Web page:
Intro to Biblical Storytelling (Part 1)

Martha Garmon:

What is a story?

According to the Network of Biblical Storytellers International, “A story is an oral event that is created or re-created through the voice and body of the teller in such a way that the audience experiences the event.”

Have you ever heard someone tell a story? Have you ever told a story? Of course you have! We tell stories every day. Especially in our digital culture, our lives revolve around stories.

Gods-Story4-copy (2)When you take all of our stories and put them together, they all become an infinitesimal part of one larger story– God’s story. The Bible tells God’s story starting with Creation and giving us a glimpse of the story as it continues to be written. So if the Bible is a story, isn’t it appropriate to tell it as we would any other story?

What is biblical storytelling?

Biblical storytelling is a spiritual discipline that entails first committing to the deep memory a narrative text of the Old or New Testament and then engaging with it in a lively telling as a sacred event that binds teller and listeners in community. (Definition by Network of Biblical Storytellers International)

When we tell the Bible as a story we strive to make it more personal, to make it our story and to share that story with others. We should be striving to tell scripture as if it was our own story, because it is our story.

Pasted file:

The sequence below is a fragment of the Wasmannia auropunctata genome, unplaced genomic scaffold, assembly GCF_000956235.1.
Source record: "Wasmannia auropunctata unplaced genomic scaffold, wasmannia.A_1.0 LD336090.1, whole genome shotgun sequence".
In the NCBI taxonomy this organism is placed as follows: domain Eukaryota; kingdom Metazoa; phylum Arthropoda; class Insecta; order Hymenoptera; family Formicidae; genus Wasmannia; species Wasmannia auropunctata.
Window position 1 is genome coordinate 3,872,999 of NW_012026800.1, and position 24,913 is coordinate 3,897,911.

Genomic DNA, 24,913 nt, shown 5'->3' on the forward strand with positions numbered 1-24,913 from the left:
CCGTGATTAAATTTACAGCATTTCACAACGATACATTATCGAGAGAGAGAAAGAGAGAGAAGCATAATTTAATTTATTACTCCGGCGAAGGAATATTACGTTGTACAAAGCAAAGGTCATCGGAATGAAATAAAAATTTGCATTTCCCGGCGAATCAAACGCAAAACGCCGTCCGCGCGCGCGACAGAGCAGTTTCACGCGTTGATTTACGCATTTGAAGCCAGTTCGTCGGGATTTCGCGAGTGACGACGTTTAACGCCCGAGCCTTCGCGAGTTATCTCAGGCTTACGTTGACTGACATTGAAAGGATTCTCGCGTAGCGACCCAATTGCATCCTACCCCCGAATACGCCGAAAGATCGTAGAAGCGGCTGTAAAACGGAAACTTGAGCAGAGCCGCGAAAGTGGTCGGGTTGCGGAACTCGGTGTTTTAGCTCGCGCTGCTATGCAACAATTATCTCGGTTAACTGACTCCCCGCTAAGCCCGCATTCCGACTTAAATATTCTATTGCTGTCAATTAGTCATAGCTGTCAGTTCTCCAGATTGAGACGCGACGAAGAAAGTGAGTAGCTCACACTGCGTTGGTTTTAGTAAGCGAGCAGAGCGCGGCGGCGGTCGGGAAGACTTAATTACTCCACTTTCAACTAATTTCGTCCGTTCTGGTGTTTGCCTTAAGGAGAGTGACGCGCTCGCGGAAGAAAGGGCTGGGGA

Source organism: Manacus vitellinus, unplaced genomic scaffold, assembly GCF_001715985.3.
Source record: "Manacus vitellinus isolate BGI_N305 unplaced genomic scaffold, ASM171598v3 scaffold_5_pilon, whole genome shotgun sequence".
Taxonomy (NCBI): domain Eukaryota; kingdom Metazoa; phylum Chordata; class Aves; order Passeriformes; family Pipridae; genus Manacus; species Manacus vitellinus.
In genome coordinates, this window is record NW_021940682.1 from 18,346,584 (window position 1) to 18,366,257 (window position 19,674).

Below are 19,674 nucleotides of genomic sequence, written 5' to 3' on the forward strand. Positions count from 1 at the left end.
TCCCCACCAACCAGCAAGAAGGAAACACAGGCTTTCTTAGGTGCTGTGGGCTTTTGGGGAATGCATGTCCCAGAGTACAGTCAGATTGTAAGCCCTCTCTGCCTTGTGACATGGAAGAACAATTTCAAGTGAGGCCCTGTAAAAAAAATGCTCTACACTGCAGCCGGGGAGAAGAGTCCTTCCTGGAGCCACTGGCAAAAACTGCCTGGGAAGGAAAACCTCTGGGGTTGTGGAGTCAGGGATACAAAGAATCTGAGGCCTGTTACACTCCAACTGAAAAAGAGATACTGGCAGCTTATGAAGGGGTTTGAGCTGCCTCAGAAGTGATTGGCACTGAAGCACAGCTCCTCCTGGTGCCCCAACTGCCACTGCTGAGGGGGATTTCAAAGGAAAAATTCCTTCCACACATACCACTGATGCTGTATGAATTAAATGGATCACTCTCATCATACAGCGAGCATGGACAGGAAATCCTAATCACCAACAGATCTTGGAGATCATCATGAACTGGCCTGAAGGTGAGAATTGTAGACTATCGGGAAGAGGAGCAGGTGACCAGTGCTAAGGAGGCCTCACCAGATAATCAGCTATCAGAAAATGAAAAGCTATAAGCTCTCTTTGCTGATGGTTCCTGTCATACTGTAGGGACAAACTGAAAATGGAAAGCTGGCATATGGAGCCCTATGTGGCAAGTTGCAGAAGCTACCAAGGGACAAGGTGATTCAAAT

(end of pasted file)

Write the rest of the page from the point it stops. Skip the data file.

Spiritual discipline…deep memory…narrative text…engaging with it…sacred event….

Which one scares you the most? In my experience, for most people the scariest part is the committing to deep memory. First, let’s make one thing clear, this is not about memorization. This is about telling the story by heart. Most of us remember memorizing things as child. If you were in a parochial school or even at Sunday School each week, you were probably asked to memorize scripture pass
ages. How did we do that? Usually, we tried to learn it word by word, by rote. In most cases, if we missed one word, we were told that we didn’t get it right and to try again. If our parents were helping they would stop and correct any words we got wrong. When a passage is learned in this way, we learn it in our head and as soon as we no longer “need” it, it slips away.

Biblical storytelling is about learning stories by heart. In this case, we work to get the story into our “heart” our inner being and make it our own. These stories do not slip away as easily. In biblical storytelling, we are aiming for 95% content accuracy and 75% word accuracy. The content of the story is the most important part, not that we can recite it “word for word.” The exact words change from translation to translation, so who is to say which one is right and which one is wrong. Ok, so there are a few considerations when choosing a translation, but I’m talking about the principle of the matter here. We’ll talk about translations later.